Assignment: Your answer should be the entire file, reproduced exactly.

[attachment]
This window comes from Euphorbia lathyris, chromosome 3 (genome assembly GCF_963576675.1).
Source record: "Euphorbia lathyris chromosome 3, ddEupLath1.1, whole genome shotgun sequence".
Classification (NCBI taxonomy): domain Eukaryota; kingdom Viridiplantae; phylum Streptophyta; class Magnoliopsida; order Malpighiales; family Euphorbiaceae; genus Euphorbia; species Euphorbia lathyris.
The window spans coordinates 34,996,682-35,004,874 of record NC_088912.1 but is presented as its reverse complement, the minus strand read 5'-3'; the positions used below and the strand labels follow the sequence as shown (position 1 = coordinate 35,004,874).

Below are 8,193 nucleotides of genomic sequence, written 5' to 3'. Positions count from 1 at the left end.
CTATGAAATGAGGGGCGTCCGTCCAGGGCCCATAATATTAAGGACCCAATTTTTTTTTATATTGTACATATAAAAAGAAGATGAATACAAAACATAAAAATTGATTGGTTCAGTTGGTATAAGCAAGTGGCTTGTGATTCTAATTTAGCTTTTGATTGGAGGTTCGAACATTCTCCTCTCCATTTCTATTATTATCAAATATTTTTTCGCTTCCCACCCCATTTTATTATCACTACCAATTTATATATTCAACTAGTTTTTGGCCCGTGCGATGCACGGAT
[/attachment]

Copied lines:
This window comes from Euphorbia lathyris, chromosome 3 (genome assembly GCF_963576675.1).
Source record: "Euphorbia lathyris chromosome 3, ddEupLath1.1, whole genome shotgun sequence".
Classification (NCBI taxonomy): domain Eukaryota; kingdom Viridiplantae; phylum Streptophyta; class Magnoliopsida; order Malpighiales; family Euphorbiaceae; genus Euphorbia; species Euphorbia lathyris.
The window spans coordinates 34,996,682-35,004,874 of record NC_088912.1 but is presented as its reverse complement, the minus strand read 5'-3'; the positions used below and the strand labels follow the sequence as shown (position 1 = coordinate 35,004,874).

Below are 8,193 nucleotides of genomic sequence, written 5' to 3'. Positions count from 1 at the left end.
CTATGAAATGAGGGGCGTCCGTCCAGGGCCCATAATATTAAGGACCCAATTTTTTTTTATATTGTACATATAAAAAGAAGATGAATACAAAACATAAAAATTGATTGGTTCAGTTGGTATAAGCAAGTGGCTTGTGATTCTAATTTAGCTTTTGATTGGAGGTTCGAACATTCTCCTCTCCATTTCTATTATTATCAAATATTTTTTCGCTTCCCACCCCATTTTATTATCACTACCAATTTATATATTCAACTAGTTTTTGGCCCGTGCGATGCACGGAT